Oh hell nah.
Dennis Schroder and Dewayne Dedmon have heard those words frequently when lining up a corner 3-pointer precariously close to the opposition’s bench. The two Hawks players also used the phrase themselves, perhaps in its cleanest version, when an adversary ventures too close to enemy territory.
Kent Bazemore hit a shot, turned around and flashed a smile.
Take that Floyd Mayweather.
The simple gesture was the spoils of a made corner 3-pointer intended to add insult to injury to the trash-talking celebrity in the high-rent district.
The confines of an NBA court allow a mere three feet between the money arc and the sidelines occupied by benches and fans.
And everyone has something to say within earshot at the distance less than a rack of basketballs.
“You hear a lot of different things,” said Dedmon, the 7-footer who has recently added the long-rang shot to his repertoire and his certainly the subject of sarcasm. “There’s a lot I’m not going to say but there is ‘That’s 3 down,’ ‘He can’t shoot,’ a lot of different things. …
“You are locked into the shot but you hear words. You are not deaf.”
There is certainly a good deal of trash talk in the NBA. Most is not audible to those watching on television or in the stands. But see a player hit a corner 3-pointer in front of an opposing bench and watch the inevitable stare down that follows and be sure he had voices in this ear.
“In front of the opposing bench, some guys scream, even some coaches,” Bazemore said. “Some animated coaches will jump up behind you or beside you to be in your periphery. Guys screaming ‘Hell nah.’ You get some of everything.
“You feel good when you make one over there. You see guys turn around and look at the bench. A guy like Steph Curry who shoots it and while the ball is in the air turns and looks at the bench. It’s all showmanship and part of the game.”
While the pressure is certainly on to knock down a shot in such proximity to the opposition, try squaring up in front of your own bench.
“It’s the exact opposite,” Bazemore said. “You can feel your guys standing up, anticipating the make. They are mainly quiet, like a funeral procession, when you shoot in front of your own bench. When it goes down, you takes those few steps back falling away and a few of your teammates grab you, push you back, slap you on the head. It’s a great feeling both ways.”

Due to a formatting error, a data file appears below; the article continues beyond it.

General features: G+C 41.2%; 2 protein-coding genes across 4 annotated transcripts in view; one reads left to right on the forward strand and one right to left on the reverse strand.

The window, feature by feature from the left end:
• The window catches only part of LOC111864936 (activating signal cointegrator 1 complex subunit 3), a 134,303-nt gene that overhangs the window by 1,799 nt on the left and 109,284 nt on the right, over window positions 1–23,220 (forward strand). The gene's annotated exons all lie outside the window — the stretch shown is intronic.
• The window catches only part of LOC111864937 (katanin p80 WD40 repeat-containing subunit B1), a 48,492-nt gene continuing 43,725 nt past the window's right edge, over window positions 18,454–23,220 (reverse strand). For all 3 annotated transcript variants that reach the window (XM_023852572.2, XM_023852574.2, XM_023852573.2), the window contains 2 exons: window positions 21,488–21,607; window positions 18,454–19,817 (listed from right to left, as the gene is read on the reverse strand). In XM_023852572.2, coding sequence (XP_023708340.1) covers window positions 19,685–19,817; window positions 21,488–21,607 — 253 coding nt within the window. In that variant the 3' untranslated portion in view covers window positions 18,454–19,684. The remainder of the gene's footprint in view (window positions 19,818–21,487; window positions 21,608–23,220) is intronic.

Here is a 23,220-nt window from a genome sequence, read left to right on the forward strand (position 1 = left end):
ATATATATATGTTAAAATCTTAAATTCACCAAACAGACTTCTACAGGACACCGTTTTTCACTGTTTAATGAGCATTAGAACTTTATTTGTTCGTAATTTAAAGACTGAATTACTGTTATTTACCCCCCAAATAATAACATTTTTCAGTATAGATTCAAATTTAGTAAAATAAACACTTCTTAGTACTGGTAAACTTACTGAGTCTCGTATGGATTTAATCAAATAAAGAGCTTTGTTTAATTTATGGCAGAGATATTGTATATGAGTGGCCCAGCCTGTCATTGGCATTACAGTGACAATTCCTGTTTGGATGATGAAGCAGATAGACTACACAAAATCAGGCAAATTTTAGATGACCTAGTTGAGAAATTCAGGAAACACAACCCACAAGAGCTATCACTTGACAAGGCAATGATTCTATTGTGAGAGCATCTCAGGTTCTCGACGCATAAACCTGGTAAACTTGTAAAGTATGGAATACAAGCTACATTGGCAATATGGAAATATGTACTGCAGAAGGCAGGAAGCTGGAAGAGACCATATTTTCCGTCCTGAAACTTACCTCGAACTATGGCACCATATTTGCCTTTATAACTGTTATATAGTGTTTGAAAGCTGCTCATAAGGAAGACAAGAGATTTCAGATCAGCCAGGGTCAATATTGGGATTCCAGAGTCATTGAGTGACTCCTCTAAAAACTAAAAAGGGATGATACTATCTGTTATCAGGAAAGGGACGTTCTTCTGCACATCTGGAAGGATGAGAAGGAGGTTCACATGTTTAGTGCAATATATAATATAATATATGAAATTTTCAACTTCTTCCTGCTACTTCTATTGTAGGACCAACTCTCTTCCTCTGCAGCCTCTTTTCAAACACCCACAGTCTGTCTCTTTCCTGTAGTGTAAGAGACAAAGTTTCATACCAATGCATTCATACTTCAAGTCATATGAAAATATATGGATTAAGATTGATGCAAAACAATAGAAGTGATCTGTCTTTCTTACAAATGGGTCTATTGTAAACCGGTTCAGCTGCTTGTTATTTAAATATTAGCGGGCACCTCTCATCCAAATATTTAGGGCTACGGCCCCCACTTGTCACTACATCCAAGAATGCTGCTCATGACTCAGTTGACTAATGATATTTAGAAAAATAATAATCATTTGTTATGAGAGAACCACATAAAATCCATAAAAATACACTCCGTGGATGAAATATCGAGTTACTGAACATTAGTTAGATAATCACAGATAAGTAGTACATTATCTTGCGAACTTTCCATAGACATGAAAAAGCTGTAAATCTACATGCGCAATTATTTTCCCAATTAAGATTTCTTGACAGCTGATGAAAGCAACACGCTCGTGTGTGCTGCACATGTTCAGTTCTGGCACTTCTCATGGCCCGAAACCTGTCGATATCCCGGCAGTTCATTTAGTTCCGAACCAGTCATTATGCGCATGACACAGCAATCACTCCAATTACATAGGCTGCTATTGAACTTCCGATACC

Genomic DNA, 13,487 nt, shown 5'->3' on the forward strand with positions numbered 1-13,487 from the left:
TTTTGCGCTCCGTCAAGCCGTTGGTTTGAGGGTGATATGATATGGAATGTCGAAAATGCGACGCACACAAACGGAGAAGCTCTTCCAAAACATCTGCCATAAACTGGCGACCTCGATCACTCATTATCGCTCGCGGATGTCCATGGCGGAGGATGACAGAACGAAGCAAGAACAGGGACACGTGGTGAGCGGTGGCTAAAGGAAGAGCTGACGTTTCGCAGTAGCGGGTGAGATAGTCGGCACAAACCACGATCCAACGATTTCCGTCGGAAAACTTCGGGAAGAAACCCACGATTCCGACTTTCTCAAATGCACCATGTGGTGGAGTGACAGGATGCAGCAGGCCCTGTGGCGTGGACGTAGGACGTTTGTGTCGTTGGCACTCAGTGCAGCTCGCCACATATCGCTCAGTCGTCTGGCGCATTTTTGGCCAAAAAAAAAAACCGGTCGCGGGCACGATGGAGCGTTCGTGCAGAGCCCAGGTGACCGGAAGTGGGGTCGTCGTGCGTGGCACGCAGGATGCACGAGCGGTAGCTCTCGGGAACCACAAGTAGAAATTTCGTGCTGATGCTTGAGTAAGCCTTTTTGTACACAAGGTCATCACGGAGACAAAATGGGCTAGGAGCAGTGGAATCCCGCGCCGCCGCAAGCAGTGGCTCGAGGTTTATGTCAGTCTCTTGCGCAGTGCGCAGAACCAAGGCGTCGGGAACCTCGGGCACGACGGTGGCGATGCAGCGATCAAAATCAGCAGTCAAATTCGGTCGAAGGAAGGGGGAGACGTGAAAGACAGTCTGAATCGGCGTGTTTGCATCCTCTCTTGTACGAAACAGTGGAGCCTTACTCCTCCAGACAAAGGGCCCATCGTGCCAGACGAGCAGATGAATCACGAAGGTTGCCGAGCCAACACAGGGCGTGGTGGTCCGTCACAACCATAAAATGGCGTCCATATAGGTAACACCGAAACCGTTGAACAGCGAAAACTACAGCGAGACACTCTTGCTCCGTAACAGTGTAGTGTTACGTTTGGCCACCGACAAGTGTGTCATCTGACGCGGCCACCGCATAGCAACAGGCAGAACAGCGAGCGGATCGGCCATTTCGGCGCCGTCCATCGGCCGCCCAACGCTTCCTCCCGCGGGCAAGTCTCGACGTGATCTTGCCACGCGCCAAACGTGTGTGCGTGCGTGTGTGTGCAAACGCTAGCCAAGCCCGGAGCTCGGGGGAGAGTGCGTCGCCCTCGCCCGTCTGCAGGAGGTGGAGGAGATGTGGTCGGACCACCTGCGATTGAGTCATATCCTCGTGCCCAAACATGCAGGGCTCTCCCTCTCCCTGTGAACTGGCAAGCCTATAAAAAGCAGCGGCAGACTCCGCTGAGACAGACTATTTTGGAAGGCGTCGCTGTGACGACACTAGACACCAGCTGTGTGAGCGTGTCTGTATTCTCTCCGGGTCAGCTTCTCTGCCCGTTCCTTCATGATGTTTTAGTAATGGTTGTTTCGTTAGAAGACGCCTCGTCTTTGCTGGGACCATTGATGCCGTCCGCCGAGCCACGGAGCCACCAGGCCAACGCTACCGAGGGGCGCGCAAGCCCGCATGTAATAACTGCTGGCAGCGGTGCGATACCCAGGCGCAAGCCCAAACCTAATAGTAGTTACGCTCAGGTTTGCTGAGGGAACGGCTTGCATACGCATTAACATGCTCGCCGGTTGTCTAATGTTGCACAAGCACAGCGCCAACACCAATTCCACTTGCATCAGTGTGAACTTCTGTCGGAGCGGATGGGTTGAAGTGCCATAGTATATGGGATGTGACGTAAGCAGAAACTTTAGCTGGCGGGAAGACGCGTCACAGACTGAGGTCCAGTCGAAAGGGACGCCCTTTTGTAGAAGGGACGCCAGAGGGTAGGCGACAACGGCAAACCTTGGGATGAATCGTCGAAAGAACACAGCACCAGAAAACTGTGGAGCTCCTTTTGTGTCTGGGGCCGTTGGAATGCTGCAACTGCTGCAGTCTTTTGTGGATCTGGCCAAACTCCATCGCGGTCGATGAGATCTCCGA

Hawks coach Mike Budenholzer said he has seen his fair share of celebrations before basketball found net.
“You feel like there some pressure when you are in front of your bench and the ball’s been moved and you are wide open in front of your bench,” Budenholzer said.
While Dedmon and others may hear plenty of smack talk, a player such as Kyle Korver hears it less. Much less. When one of the best 3-pointer shooters in NBA history lines up, not many want to risk having to eat their words. That’s Trash Talk 101.
“I think benches, in general, there is a lot of chatting going on on both sides, said Korver, the former Hawks and current Cavaliers player. “For sure, if you are not a good shooter and you are shooting the corner 3 in front of the opposing bench, you’ll see a lot of times guys will look back at the bench and say something. Usually, that’s because somebody said something to them first. There is always a lot of chatter in those corners. …
“I usually don’t hear much on the opposing side. On the home side, people are already counting it in. So, I hear that before I shoot it and sometimes it will throw you off a little bit.”
Korver said the interaction is part of the game and part of the good-natured fun. It’s part of what makes sports great, he said, for players and fans.
It certainly will continue. Especially if Dedmon has something to say. Which he does.
“I’ve definitely got something to say every time,” Dedmon said. “You are going to hear me. Words, yelling. …
“Players definitely talk more. Fans have always got something to say but when you are in front of the opposing team’s bench, there are a lot of people that have something to say.”